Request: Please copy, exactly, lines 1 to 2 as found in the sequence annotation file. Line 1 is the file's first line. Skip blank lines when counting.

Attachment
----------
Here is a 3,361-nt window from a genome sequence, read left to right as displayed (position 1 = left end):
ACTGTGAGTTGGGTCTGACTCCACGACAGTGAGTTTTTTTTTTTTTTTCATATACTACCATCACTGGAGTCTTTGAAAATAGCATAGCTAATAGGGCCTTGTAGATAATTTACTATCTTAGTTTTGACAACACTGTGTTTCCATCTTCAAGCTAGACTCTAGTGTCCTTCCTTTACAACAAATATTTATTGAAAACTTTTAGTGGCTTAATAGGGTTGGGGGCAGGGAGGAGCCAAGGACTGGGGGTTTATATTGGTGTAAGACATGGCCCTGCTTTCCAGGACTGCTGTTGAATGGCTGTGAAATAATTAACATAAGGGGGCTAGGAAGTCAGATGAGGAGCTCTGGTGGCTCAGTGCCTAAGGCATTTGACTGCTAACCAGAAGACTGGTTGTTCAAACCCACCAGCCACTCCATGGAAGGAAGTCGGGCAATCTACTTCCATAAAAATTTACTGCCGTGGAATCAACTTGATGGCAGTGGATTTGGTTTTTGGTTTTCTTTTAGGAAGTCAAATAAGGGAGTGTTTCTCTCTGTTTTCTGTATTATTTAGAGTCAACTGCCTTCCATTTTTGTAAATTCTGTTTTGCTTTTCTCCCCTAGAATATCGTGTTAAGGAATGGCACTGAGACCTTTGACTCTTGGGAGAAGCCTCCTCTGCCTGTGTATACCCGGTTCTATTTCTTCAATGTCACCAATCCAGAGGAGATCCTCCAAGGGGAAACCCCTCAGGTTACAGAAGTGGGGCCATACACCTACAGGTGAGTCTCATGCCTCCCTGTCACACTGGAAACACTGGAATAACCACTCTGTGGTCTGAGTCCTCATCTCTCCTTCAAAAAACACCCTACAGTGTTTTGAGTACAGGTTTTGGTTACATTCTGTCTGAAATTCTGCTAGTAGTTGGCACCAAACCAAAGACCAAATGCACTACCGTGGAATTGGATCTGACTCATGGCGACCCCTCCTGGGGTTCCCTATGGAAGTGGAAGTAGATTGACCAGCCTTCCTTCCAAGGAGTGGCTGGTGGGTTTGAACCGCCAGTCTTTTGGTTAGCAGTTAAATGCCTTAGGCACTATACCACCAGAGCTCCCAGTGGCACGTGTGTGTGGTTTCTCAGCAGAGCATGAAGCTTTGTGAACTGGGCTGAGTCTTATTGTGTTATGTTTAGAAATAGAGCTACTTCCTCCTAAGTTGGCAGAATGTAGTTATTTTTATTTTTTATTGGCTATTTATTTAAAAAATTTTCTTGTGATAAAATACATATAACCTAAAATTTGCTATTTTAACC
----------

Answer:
Here is a 3,361-nt window from a genome sequence, read left to right as displayed (position 1 = left end):
ACTGTGAGTTGGGTCTGACTCCACGACAGTGAGTTTTTTTTTTTTTTTCATATACTACCATCACTGGAGTCTTTGAAAATAGCATAGCTAATAGGGCCTTGTAGATAATTTACTATCTTAGTTTTGACAACACTGTGTTTCCATCTTCAAGCTAGACTCTAGTGTCCTTCCTTTACAACAAATATTTATTGAAAACTTTTAGTGGCTTAATAGGGTTGGGGGCAGGGAGGAGCCAAGGACTGGGGGTTTATATTGGTGTAAGACATGGCCCTGCTTTCCAGGACTGCTGTTGAATGGCTGTGAAATAATTAACATAAGGGGGCTAGGAAGTCAGATGAGGAGCTCTGGTGGCTCAGTGCCTAAGGCATTTGACTGCTAACCAGAAGACTGGTTGTTCAAACCCACCAGCCACTCCATGGAAGGAAGTCGGGCAATCTACTTCCATAAAAATTTACTGCCGTGGAATCAACTTGATGGCAGTGGATTTGGTTTTTGGTTTTCTTTTAGGAAGTCAAATAAGGGAGTGTTTCTCTCTGTTTTCTGTATTATTTAGAGTCAACTGCCTTCCATTTTTGTAAATTCTGTTTTGCTTTTCTCCCCTAGAATATCGTGTTAAGGAATGGCACTGAGACCTTTGACTCTTGGGAGAAGCCTCCTCTGCCTGTGTATACCCGGTTCTATTTCTTCAATGTCACCAATCCAGAGGAGATCCTCCAAGGGGAAACCCCTCAGGTTACAGAAGTGGGGCCATACACCTACAGGTGAGTCTCATGCCTCCCTGTCACACTGGAAACACTGGAATAACCACTCTGTGGTCTGAGTCCTCATCTCTCCTTCAAAAAACACCCTACAGTGTTTTGAGTACAGGTTTTGGTTACATTCTGTCTGAAATTCTGCTAGTAGTTGGCACCAAACCAAAGACCAAATGCACTACCGTGGAATTGGATCTGACTCATGGCGACCCCTCCTGGGGTTCCCTATGGAAGTGGAAGTAGATTGACCAGCCTTCCTTCCAAGGAGTGGCTGGTGGGTTTGAACCGCCAGTCTTTTGGTTAGCAGTTAAATGCCTTAGGCACTATACCACCAGAGCTCCCAGTGGCACGTGTGTGTGGTTTCTCAGCAGAGCATGAAGCTTTGTGAACTGGGCTGAGTCTTATTGTGTTATGTTTAGAAATAGAGCTACTTCCTCCTAAGTTGGCAGAATGTAGTTATTTTTATTTTTTATTGGCTATTTATTTAAAAAATTTTCTTGTGATAAAATACATATAACCTAAAATTTGCTATTTTAACC